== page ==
Today, more and more enterprises are implementing business process compliance to achieve efficiency and adhere to internal policies, industry standards, and legal regulations.
CIOs undertaking massive digital transformation initiatives understand that creating business processes is not enough. You need to monitor processes to ensure they are running as expected constantly. That’s where business process compliance comes in.
The ultimate goal of process compliance is to ensure that an organization’s business processes and day-to-day operations follow the laid out set of norms.
What is Business Process Compliance?
Business process compliance refers to the process of adhering to rules, policies, standards, and regulations in an organization’s day-to-day operations.
In most industries, there are rules and guidelines that businesses that operate in the industry must always follow. These are clearly stated laws and not complying with them may result in stiff penalties for the organization and result in a loss of business.
Some rules may also be internal guidelines that serve as standard operating protocols defined by the brand and help guide employees on how to handle specific duties, customer interactions, and other tasks or processes.
Importance of Process Compliance
It might be difficult to get your organization to always play by the rules, but staying on top of internal and external regulations that guide business processes has become quite critical for every business. Some of the reasons why process compliance is very important to include:
Compliance is needed to build and maintain trust
To build trust with the various individuals and groups an organization interacts with, they need to show commitment and responsibility. This can only be achieved if the organization adopts rules that guide its conduct and operations and ensure that all its staff is trained to follow these rules.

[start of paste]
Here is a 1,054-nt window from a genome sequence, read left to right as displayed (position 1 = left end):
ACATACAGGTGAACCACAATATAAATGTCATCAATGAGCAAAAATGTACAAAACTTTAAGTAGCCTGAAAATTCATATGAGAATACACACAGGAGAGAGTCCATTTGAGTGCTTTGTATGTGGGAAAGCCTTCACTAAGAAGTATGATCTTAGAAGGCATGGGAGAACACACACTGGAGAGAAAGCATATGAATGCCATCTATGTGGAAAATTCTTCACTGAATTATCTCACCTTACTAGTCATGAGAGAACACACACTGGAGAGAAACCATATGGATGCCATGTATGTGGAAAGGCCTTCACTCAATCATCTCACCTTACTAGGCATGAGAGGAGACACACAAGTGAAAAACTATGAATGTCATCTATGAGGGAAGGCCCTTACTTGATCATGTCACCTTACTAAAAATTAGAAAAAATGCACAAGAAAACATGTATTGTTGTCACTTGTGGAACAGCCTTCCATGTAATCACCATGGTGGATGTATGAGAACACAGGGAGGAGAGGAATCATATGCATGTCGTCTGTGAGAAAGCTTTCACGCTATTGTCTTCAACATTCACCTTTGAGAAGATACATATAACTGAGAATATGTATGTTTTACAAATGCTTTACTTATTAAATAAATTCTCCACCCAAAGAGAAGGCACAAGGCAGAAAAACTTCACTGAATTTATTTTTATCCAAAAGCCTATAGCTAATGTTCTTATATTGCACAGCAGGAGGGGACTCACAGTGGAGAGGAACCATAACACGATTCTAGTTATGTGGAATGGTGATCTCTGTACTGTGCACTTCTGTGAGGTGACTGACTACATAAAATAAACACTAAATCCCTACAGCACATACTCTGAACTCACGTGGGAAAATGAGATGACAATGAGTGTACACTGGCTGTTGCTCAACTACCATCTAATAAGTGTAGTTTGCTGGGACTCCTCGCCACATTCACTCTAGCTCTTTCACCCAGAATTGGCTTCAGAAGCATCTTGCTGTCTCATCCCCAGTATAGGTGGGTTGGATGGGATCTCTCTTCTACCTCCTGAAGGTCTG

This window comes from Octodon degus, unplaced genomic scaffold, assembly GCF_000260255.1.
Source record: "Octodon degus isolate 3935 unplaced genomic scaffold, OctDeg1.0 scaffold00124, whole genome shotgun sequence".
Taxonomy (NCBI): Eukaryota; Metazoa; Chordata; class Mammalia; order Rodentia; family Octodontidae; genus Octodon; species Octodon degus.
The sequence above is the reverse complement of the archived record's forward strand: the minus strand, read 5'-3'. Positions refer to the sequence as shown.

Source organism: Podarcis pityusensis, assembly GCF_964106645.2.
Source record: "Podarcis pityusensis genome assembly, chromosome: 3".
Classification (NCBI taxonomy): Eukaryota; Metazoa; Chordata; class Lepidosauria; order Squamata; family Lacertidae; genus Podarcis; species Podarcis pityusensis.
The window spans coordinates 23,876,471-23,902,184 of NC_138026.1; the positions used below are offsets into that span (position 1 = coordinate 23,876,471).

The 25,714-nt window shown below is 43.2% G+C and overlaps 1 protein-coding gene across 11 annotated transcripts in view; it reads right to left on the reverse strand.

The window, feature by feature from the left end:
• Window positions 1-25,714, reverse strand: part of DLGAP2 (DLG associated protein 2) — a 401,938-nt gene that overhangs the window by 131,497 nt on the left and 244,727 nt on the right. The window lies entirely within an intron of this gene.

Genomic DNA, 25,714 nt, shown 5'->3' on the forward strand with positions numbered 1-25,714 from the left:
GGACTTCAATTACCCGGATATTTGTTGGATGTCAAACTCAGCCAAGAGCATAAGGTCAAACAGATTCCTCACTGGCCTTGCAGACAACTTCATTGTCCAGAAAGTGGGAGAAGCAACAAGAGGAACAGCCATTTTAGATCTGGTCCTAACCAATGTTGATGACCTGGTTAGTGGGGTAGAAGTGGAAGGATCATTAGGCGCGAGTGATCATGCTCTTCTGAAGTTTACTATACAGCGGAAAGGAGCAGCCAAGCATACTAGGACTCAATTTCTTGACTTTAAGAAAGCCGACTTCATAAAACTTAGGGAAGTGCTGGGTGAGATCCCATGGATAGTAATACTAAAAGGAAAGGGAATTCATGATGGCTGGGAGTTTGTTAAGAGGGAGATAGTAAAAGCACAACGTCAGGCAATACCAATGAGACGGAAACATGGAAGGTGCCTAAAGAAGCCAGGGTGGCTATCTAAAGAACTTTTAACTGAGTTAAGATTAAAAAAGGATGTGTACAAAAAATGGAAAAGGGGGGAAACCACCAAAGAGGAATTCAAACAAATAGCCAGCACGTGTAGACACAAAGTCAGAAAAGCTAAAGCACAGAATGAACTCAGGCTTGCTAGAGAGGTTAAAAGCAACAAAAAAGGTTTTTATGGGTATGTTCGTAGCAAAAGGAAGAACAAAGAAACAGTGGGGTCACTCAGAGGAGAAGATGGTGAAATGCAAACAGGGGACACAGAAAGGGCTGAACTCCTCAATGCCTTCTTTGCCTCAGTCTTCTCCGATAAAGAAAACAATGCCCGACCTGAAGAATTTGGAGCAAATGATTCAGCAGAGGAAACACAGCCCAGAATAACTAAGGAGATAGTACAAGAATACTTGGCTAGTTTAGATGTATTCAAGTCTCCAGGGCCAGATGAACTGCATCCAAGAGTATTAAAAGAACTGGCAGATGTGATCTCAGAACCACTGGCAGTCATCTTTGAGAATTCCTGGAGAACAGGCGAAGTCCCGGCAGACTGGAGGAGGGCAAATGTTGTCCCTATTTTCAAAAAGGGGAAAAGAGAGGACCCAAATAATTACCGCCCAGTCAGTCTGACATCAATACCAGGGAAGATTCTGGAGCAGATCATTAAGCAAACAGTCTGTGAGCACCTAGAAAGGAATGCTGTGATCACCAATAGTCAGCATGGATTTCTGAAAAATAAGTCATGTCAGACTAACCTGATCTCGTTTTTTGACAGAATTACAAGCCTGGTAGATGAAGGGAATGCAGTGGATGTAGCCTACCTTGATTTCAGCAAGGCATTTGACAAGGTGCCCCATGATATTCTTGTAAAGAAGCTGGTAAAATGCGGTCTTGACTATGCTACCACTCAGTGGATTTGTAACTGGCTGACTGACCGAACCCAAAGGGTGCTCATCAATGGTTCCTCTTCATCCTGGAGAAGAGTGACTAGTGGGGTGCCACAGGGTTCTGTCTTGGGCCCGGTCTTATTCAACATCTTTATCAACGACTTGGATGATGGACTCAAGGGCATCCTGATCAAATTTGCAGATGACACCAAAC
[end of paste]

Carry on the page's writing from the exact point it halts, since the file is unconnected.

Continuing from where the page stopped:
Compliance reduces the risk of reputational damage
The consequence of a lack of process compliance is reputational damage. It takes only one major error for an organization to lose its reputation. Without process compliance, an organization risks operating outside the rules and may cause reputation damage and millions in lost revenue.
Compliance helps shapes organizational value delivery
Process compliance helps organizations shape brand guidelines that regulate operations and define the brand experience. Organizations need to define these succinctly and get their team members or employees to comply with them.
Compliance ensures consistency and reduces errors
Without a compliance framework in place, decision-making is random and poorly defined. Compliance enforces standardization and reduces the chances of unforced errors in organizational performance. A huge part of the risk an organization faces are internal rather than external. Compliance can help expose these risks and reveal the major areas of underperformance and friction.
Examples of Business Process Compliance
Compliance requirements are often determined by legislation or regulatory bodies. Some of the most notable examples include